Topics: This week’s drought monitor, a look at rain over the next week, and the CPC’s latest ENSO discussion.
High pressure begins moving off, rain spreads southeast
Currently in the Midwest, the area of high pressure that has kept parts of the Great Lakes region and the Mississippi Valley dry and quiet is making its way to the south. This is allowing a cold front, currently in the Dakotas and Upper Midwest, to progress farther to the southeast. This will cause showers and thunderstorms to develop along the cold front this afternoon, moving to the southeast from the Dakotas and the Upper Midwest to the Great Lakes region. Meanwhile, some spotty or isolated showers and storms are ongoing across the Plains. Some of these will fizzle out as the morning goes on, while new ones develop in their place this afternoon. This is thanks partially to the cold front, and partially to a pressure trough moving in from the Rocky Mountains. Severe weather chances are low today, and rainfall totals should stay below half an inch for the most part.
With the high pressure moving south, warmer temperatures will begin returning to the Midwest, starting with the Great Plains. High temperatures this afternoon should reach the 70s and 80s in just about all of the Midwest; with the western Plains reaching the upper 80s or even low 90s. Temperatures tonight should also be a little bit warmer than they have been, but morning low temperatures will remain in the 50s and 60s across the region. Light winds are expected for the most part, although more western parts of the Plains will see breezy winds.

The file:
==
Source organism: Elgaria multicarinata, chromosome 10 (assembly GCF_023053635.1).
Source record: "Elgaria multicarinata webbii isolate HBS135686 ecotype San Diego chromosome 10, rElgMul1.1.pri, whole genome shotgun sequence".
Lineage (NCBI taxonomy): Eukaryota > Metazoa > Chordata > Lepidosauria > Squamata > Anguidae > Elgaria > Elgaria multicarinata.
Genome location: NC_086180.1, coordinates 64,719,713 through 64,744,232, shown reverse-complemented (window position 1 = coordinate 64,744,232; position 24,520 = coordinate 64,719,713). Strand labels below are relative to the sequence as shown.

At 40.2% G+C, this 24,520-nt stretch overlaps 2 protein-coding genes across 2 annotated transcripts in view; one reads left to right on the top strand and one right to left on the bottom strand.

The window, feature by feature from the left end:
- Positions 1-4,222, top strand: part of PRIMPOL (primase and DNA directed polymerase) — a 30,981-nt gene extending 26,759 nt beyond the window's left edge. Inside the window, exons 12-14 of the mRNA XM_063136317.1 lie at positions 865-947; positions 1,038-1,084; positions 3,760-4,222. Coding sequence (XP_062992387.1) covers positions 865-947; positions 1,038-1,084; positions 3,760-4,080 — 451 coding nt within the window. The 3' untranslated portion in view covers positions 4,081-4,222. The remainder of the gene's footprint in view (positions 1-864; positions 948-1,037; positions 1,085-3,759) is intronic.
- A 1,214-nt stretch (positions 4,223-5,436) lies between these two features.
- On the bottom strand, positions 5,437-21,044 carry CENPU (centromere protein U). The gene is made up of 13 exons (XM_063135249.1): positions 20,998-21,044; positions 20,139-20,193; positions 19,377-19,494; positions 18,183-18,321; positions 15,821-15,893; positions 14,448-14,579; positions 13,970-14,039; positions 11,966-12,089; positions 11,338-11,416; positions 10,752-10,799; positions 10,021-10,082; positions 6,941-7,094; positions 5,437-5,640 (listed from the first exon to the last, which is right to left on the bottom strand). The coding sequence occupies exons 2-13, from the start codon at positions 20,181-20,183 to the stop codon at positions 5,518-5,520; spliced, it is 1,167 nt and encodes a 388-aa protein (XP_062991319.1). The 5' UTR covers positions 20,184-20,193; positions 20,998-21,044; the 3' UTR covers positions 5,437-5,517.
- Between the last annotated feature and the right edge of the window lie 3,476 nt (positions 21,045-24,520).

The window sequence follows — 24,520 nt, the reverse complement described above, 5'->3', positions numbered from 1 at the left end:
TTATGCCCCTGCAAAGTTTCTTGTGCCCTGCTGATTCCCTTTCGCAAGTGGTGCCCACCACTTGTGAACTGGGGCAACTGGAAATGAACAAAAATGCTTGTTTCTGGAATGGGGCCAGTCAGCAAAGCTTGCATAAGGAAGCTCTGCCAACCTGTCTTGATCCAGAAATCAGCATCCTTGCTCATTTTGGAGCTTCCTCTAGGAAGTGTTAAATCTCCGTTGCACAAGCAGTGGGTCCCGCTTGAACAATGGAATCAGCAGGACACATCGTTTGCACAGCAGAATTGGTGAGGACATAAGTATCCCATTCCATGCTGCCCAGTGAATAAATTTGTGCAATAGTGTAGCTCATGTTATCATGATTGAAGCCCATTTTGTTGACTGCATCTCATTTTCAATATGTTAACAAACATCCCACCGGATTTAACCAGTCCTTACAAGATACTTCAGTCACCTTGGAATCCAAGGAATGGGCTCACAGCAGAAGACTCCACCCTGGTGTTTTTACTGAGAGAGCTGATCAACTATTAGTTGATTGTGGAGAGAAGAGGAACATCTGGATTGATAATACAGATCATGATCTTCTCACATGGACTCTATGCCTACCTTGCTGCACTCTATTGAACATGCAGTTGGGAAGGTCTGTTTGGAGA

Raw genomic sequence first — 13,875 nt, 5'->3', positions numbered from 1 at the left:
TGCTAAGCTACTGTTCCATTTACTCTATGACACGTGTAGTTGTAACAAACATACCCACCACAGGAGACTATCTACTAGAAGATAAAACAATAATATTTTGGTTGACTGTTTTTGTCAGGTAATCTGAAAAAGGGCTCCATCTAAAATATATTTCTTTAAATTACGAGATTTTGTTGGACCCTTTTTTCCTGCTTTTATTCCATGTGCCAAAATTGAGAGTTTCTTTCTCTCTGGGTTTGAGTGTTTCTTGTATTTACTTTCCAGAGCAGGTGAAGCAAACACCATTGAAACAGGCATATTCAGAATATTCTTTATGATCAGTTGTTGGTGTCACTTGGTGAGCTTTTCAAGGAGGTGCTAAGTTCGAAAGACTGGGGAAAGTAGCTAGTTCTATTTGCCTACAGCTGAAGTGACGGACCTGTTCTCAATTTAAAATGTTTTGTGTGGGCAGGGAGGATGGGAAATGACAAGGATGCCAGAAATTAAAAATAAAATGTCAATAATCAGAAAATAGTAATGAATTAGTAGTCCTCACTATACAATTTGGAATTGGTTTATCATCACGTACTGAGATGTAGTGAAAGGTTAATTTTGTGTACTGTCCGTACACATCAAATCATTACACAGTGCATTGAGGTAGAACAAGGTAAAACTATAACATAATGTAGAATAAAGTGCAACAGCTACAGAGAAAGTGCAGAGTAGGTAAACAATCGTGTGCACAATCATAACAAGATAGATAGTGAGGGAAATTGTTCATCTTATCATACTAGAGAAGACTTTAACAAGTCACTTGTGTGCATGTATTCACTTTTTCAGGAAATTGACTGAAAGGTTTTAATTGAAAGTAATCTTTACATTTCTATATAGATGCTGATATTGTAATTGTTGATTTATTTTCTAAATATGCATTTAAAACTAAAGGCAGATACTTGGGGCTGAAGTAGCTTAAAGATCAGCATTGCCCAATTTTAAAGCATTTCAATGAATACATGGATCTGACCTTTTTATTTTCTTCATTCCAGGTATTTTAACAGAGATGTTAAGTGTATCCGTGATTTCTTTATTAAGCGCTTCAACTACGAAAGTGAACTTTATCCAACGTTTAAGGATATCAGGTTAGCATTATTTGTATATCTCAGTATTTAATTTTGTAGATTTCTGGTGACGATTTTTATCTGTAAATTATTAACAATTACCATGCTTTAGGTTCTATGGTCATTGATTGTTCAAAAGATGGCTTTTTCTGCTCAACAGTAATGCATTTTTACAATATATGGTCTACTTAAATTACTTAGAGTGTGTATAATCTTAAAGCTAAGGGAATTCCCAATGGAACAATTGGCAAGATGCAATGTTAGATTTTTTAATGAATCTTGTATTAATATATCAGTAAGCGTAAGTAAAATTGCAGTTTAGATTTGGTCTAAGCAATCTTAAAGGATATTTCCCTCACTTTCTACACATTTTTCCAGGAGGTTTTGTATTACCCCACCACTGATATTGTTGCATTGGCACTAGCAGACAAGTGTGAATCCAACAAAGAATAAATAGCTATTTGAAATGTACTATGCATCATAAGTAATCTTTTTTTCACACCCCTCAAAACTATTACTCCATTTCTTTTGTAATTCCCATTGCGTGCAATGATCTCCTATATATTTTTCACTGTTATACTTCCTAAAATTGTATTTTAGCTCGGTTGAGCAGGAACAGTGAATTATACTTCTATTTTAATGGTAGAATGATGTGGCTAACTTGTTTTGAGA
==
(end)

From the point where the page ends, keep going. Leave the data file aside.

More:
Strong storms in the Northern Plains, scattered storms in the Great Lakes
By tomorrow, the high pressure will have made its way south of the Midwest; although it will still keep more southern areas of the region dry and quiet. The cold front in the north, which will stretch from west to east across the northern Midwest on Friday, will begin moving back to the north as a warm front. This will trigger some thunderstorms in the Dakotas tomorrow afternoon, and these storms will have some severe weather chances. Farther east, in the Great Lakes region, the frontal boundary will be a bit more stationary. Scattered or isolated showers and storms are expected to develop along it, but severe weather chances with these storms is considered low. Rainfall totals upwards of 1 inch are possible with the storms in the Northern Plains, while the storms in the Great Lakes stay below a quarter of an inch for the most part. Warmer temperatures will continues to spread tomorrow, with high temperatures across most of the Midwest reaching the 70s, 80s, and 90s. Low temperatures Friday night should remain in the 50s, 60s, and 70s across the region. Breezy to strong winds are expected.
Showers and storms continue in the north
On Saturday the warm front will continue to lift farther to the north, spreading the above normal temperatures farther to the north as well. At the same time, a cold front and a dry line will make their way east across the Plains. During the very late afternoon or evening hours, these two frontal boundaries are expected to trigger at least a few thunderstorms in the Upper Midwest. However, due to the very warm temperatures in the mid-levels of the atmosphere, it will be very difficult for thunderstorms to get going. Any thunderstorms that can develop will have a decent shot at producing severe weather. High temperatures on Saturday will reach the 80s, 90s, and 100s across much of the Midwest. Low temperatures Saturday night should stay in the 50s, 60s, and 70s. Breezy to strong winds are expected.
Meteorologist Brian Mette